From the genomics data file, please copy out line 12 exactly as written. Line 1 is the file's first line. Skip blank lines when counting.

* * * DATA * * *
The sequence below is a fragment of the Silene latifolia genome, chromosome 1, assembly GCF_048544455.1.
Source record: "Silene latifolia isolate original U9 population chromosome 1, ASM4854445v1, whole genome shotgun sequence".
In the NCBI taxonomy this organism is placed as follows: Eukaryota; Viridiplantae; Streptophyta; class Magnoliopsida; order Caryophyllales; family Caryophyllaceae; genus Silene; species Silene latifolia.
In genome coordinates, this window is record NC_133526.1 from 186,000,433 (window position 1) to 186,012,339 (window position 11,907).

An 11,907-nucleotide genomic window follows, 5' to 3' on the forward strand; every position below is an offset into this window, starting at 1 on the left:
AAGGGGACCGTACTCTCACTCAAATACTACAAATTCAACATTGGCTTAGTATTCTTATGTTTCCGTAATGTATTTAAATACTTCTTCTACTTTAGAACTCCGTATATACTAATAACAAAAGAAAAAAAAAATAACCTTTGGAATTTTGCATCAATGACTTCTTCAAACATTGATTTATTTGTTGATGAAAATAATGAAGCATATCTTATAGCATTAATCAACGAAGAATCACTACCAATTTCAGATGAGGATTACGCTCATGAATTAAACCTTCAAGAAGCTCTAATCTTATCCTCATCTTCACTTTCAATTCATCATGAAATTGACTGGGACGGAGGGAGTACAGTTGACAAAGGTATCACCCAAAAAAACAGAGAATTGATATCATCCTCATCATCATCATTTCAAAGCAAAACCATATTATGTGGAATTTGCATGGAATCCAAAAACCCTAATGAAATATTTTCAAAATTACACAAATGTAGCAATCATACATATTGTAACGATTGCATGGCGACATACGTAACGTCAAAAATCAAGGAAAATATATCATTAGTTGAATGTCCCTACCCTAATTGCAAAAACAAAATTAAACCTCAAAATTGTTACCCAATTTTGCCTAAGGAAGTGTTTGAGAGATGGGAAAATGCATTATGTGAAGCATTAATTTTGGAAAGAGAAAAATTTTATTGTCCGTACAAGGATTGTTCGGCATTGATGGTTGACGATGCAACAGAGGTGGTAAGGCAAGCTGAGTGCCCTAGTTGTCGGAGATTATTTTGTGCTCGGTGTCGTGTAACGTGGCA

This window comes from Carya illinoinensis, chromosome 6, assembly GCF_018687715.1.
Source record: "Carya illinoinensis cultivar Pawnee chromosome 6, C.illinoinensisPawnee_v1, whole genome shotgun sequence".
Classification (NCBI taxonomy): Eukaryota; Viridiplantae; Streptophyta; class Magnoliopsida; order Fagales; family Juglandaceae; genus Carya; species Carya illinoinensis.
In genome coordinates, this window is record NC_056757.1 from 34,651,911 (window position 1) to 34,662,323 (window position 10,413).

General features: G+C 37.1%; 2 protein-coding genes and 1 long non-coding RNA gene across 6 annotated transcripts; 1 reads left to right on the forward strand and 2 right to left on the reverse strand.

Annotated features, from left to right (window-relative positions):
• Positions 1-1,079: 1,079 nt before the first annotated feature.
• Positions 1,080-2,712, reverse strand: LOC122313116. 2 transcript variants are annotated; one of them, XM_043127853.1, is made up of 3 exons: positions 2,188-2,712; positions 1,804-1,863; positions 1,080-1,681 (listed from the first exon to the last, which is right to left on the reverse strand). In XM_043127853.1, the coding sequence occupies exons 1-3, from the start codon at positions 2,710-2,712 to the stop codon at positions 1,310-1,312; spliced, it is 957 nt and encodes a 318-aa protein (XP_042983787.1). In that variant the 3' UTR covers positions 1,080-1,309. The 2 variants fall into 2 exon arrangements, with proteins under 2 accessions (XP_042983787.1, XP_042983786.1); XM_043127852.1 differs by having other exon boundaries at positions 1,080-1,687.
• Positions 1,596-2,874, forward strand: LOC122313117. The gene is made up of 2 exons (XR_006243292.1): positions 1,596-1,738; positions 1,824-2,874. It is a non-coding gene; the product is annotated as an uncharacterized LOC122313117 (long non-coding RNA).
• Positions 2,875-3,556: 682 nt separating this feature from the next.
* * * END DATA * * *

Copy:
Annotated features, from left to right (window-relative positions):